As Eating Disorders Awareness Week continues, one woman, who availed of the support of AMH everyBODY during her battle with Binge Eating Disorder, tells her story…
“I was first referred to (then Adapt) by the Southern Trust’s Eating Disorder service as they didn’t specifically treat Binge Eating Disorder. What led me to seek help was that I realised there was a problem, that my relationship with food wasn’t healthy and there were other things going on emotionally but I didn’t know how to go about fixing things on my own. It wasn’t until I researched into eating disorders that I actually knew that Binge Eating Disorder was a recognised and diagnosable eating disorder, which was a mental illness.
On the one hand I was obsessed with everything I was eating/tracking calories and very strict with exercise, but on the other hand I felt completely out of control around food and the restriction would lead to bingeing.
It really hit home that I needed support when I had planned to take a trip away and it felt impossible to go because of my overwhelming thoughts around food, weight and exercise. I felt I couldn’t focus to find enjoyment in the things I wanted to.
My thoughts were completely consumed by food and self-critical thoughts. It became a vicious cycle of bingeing when I was feeling depressed, then feeling more guilt, then compensating with punishing behaviours and thoughts and I just couldn’t stop.
How it impacted me emotionally was huge – I felt depressed and had very low self-esteem. I felt constantly annoyed at myself, disappointed in myself and was just generally hard on myself. It also took a toll on my relationship.
Stigmas and misconceptions
I think most people will recognise signs of anorexia or bulimia but it can be particularly difficult with someone who does fall within a normal weight. This is because generally a lot of people tend to look for physical symptoms of eating disorders. They just don’t realise that it is a mental illness, and it’s much more about how that person is feeling and what they are dealing with underneath the surface. You cannot tell someone has an eating disorder just by looking at them.
AMH everyBODY was so valuable to me, providing me with somewhere local to go to get support, where you weren’t on your own. The support helped me to deal with a lot of the emotional hang-ups I had. I learnt a lot about my own self-worth and that it wasn’t dictated by size. All my life I had wanted to be smaller, but it was through everyBODY’s support that I learnt that there are so many more valuable things to invest my time and energy into – like my strength of character, my interests, the things in life that bring me joy. The support helped me to realise that having an eating disorder does not make you a failure, that it wasn’t a choice. It was a way of coping and I learnt new ways of coping and dealing with emotions and thoughts.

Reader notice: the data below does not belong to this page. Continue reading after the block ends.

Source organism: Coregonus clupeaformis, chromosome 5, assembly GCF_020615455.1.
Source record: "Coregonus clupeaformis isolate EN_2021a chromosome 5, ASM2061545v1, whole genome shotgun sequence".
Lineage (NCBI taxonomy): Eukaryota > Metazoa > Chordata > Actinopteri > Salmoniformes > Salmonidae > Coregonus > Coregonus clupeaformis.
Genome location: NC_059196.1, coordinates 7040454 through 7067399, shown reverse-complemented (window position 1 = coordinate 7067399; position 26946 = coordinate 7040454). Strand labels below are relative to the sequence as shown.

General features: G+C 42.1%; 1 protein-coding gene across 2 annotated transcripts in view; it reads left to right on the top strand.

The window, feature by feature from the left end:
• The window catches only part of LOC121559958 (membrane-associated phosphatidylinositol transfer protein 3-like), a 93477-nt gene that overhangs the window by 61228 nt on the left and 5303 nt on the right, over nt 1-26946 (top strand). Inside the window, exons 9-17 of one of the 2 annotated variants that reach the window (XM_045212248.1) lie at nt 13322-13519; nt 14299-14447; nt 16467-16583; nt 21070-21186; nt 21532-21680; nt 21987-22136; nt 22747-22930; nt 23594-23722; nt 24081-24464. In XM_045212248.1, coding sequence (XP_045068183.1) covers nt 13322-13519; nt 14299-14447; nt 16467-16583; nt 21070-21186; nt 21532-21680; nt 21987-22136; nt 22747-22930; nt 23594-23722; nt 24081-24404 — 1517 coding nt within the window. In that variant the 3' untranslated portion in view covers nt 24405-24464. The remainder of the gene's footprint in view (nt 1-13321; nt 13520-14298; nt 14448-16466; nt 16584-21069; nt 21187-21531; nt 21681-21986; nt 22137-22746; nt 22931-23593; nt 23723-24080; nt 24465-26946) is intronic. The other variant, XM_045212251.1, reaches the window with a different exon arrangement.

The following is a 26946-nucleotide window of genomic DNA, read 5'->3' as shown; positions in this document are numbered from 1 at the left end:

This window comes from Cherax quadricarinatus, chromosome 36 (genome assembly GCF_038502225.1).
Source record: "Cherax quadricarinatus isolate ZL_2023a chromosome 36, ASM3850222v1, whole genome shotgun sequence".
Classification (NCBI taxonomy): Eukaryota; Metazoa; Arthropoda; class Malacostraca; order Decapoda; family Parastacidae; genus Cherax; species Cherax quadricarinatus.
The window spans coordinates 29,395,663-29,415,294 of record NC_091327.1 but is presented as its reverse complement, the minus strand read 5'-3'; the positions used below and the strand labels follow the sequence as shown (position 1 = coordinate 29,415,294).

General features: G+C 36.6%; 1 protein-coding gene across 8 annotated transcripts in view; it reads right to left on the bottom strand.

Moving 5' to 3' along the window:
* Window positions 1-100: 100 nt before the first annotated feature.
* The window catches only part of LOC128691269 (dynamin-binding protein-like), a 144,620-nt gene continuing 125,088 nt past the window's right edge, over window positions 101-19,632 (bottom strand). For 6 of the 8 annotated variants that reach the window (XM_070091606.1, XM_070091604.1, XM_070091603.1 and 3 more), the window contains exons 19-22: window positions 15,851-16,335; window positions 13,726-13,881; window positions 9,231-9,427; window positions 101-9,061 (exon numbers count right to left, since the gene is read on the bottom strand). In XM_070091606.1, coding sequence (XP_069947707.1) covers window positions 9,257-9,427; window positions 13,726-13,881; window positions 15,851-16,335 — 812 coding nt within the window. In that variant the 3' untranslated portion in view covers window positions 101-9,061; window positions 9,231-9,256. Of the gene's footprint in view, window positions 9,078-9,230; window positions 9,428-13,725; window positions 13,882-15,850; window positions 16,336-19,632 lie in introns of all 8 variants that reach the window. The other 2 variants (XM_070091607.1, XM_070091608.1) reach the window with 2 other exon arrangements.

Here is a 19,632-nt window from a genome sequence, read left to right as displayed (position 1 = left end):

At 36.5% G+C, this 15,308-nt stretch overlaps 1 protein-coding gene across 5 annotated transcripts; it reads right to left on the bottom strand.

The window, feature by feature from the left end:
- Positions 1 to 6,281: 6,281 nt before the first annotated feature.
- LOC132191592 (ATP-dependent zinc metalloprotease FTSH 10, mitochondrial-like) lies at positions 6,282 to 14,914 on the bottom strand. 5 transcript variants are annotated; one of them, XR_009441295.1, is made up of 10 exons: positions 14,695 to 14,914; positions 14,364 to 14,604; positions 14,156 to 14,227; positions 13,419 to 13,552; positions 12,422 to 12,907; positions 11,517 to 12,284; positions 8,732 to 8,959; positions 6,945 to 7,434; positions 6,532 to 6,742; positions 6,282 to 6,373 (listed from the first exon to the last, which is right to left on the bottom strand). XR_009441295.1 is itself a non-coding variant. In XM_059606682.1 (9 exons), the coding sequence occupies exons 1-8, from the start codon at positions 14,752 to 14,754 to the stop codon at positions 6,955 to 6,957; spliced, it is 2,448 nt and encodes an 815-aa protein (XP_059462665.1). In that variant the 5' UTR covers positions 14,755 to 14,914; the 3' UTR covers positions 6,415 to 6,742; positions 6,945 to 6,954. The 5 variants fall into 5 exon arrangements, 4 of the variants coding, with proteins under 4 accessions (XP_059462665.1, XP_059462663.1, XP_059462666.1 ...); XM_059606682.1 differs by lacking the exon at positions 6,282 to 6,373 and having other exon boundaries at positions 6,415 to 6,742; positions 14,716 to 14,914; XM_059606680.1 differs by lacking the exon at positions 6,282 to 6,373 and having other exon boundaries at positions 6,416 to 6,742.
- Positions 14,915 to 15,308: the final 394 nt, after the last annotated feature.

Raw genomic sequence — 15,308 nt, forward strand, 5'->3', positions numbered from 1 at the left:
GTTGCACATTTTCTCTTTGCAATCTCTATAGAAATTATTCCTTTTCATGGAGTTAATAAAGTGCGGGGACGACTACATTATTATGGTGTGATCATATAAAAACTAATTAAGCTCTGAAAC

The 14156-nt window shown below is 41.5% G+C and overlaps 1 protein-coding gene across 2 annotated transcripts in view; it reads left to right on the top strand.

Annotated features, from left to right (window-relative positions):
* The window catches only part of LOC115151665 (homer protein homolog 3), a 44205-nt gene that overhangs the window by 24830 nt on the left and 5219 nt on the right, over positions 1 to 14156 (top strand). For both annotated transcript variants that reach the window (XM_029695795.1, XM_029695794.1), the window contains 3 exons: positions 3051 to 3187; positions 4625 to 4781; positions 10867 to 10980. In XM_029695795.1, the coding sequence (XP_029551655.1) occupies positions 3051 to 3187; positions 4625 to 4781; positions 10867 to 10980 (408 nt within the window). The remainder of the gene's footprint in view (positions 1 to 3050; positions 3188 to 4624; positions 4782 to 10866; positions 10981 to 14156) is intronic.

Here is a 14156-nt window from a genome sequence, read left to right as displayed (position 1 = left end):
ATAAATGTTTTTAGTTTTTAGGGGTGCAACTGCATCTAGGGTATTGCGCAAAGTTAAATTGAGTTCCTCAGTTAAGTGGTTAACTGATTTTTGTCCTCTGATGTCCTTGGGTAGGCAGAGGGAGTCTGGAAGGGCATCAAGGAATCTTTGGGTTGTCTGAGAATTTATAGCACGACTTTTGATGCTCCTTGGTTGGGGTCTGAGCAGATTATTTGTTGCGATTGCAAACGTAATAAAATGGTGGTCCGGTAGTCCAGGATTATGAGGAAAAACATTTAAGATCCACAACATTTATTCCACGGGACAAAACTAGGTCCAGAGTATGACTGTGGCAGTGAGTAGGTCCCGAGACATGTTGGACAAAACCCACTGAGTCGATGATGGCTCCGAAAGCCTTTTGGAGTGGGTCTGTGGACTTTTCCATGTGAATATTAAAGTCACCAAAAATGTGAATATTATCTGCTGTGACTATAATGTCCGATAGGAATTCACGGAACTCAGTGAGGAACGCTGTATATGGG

Six months on
I’m a different person now than I was when I first asked for help. The biggest change for me was getting over an overwhelming fear of gaining weight. I now know there is a lot more to me than weight. Through the support I received, I was able to leave an extremely triggering environment, which for me was a competitive gym regime, as it became a punishment. Since I decided to leave, it has taken so much pressure off me. I hadn’t been exercising for enjoyment; it was to compensate and punish myself. I feel like now I have room to breathe. I don’t feel so trapped anymore. I’m now able to have the freedom to rediscover what matters and is important to me. I don’t feel like I have to do things to fit an ideal anymore, or to impress anyone else. I’ve learnt that if it doesn’t serve you, let it go!
Journey of self-awareness
During my journey I learnt I was far too hard on myself, and that I needed to give myself a break. I started to practice compassion for myself and that is something I still do. I learnt that being happy with who I am, within myself, was far more important that trying to fit other people’s ideals. I learnt to get to know myself again, to make peace with myself. In the beginning, all I could see were the negative thoughts and bad things about myself but I’ve learnt to challenge this mindset and recognise my own strengths. I’ve certainly learnt to just listen to my body more, to let it rest when it needs to.
Advice to others
The main thing is to seek help, to reach out and talk; to be honest with yourself, and if something doesn’t feel right, speak to someone. People must remember that you are not a failure for having an eating disorder – it is a mental illness and can happen to anyone. And if I needed the support of everyBODY in the future I would do it again, 100%, without a doubt.
What more can society do?
As a society we need to refrain from making judgements based on appearances only, or to make assumptions about people. We need to remember that you can’t tell someone has an eating disorder just by looking at them. Society also needs to share more information on different types of symptoms to look out for, and to keep the conversations going to educate each other.
Action Mental Health’s eating disorder service AMH everyBODY helps people cope with their journey through their troubled relationships with food. Formerly known as Adapt, AMH everyBODY offers a new model of service in partnership with the Southern Health & Social Care Trust.